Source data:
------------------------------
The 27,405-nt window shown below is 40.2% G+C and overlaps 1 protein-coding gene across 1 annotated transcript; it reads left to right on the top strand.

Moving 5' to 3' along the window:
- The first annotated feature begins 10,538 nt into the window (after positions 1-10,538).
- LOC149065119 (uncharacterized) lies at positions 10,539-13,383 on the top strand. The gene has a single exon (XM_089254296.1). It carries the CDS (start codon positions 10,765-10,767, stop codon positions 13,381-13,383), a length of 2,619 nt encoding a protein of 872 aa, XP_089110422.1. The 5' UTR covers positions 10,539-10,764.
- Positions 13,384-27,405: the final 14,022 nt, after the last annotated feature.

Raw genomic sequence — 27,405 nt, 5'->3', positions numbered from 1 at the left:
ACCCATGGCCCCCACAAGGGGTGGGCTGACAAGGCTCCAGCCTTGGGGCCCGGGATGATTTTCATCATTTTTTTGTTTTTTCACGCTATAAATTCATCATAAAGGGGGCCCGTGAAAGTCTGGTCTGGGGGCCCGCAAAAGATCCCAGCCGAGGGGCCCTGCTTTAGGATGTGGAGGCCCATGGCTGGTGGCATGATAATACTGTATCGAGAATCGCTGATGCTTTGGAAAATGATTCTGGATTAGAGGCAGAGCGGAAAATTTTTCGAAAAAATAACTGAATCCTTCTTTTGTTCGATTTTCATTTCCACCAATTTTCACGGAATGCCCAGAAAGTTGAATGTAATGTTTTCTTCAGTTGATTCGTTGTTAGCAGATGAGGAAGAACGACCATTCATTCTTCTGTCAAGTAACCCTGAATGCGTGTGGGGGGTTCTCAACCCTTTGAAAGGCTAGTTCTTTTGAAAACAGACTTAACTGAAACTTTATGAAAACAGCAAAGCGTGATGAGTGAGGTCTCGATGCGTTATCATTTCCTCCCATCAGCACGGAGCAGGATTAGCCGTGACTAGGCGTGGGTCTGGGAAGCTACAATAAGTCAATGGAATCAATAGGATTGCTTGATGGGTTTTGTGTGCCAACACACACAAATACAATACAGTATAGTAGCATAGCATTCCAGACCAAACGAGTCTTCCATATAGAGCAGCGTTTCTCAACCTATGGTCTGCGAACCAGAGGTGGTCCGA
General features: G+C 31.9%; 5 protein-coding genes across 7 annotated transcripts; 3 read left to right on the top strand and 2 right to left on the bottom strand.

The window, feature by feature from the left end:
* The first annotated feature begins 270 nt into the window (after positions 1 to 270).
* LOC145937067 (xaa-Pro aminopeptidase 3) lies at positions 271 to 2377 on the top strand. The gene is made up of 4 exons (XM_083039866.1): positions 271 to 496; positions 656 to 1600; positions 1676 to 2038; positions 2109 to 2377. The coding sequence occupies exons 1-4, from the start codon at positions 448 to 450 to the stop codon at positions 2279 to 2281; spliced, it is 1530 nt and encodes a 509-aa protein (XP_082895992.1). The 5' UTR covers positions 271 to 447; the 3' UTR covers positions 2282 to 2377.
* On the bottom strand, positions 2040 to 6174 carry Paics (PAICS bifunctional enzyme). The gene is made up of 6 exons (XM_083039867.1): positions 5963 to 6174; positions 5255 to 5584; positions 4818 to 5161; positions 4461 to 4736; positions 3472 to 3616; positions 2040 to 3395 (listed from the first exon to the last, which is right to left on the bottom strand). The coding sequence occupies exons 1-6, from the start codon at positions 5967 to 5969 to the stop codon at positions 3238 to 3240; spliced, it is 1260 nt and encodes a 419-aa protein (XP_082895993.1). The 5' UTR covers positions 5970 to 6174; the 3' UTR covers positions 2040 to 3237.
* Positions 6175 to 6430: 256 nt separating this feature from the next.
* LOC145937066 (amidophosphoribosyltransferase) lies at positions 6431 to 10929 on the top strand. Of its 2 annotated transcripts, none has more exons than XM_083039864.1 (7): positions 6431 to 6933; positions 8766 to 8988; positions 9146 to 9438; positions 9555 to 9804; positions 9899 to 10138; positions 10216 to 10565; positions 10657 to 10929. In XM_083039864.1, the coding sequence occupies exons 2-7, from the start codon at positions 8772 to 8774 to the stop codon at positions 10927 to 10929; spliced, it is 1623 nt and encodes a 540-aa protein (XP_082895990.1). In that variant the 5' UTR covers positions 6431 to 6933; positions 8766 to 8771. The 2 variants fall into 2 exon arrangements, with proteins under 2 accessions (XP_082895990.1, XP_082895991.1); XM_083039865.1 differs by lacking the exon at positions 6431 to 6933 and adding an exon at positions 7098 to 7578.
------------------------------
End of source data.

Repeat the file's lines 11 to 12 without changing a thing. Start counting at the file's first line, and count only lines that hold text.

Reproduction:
* LOC145937067 (xaa-Pro aminopeptidase 3) lies at positions 271 to 2377 on the top strand. The gene is made up of 4 exons (XM_083039866.1): positions 271 to 496; positions 656 to 1600; positions 1676 to 2038; positions 2109 to 2377. The coding sequence occupies exons 1-4, from the start codon at positions 448 to 450 to the stop codon at positions 2279 to 2281; spliced, it is 1530 nt and encodes a 509-aa protein (XP_082895992.1). The 5' UTR covers positions 271 to 447; the 3' UTR covers positions 2282 to 2377.
* On the bottom strand, positions 2040 to 6174 carry Paics (PAICS bifunctional enzyme). The gene is made up of 6 exons (XM_083039867.1): positions 5963 to 6174; positions 5255 to 5584; positions 4818 to 5161; positions 4461 to 4736; positions 3472 to 3616; positions 2040 to 3395 (listed from the first exon to the last, which is right to left on the bottom strand). The coding sequence occupies exons 1-6, from the start codon at positions 5967 to 5969 to the stop codon at positions 3238 to 3240; spliced, it is 1260 nt and encodes a 419-aa protein (XP_082895993.1). The 5' UTR covers positions 5970 to 6174; the 3' UTR covers positions 2040 to 3237.